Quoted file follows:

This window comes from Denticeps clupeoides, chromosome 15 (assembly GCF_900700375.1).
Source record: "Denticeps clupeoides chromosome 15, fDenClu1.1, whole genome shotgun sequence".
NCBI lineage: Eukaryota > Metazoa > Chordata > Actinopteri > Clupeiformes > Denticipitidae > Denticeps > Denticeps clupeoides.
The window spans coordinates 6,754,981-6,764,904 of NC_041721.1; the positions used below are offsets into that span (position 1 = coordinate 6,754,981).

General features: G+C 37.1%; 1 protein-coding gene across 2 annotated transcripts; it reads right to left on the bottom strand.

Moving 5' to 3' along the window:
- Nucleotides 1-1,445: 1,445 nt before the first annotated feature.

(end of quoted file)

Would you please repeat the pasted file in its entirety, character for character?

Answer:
This window comes from Denticeps clupeoides, chromosome 15 (assembly GCF_900700375.1).
Source record: "Denticeps clupeoides chromosome 15, fDenClu1.1, whole genome shotgun sequence".
NCBI lineage: Eukaryota > Metazoa > Chordata > Actinopteri > Clupeiformes > Denticipitidae > Denticeps > Denticeps clupeoides.
The window spans coordinates 6,754,981-6,764,904 of NC_041721.1; the positions used below are offsets into that span (position 1 = coordinate 6,754,981).

General features: G+C 37.1%; 1 protein-coding gene across 2 annotated transcripts; it reads right to left on the bottom strand.

Moving 5' to 3' along the window:
- Nucleotides 1-1,445: 1,445 nt before the first annotated feature.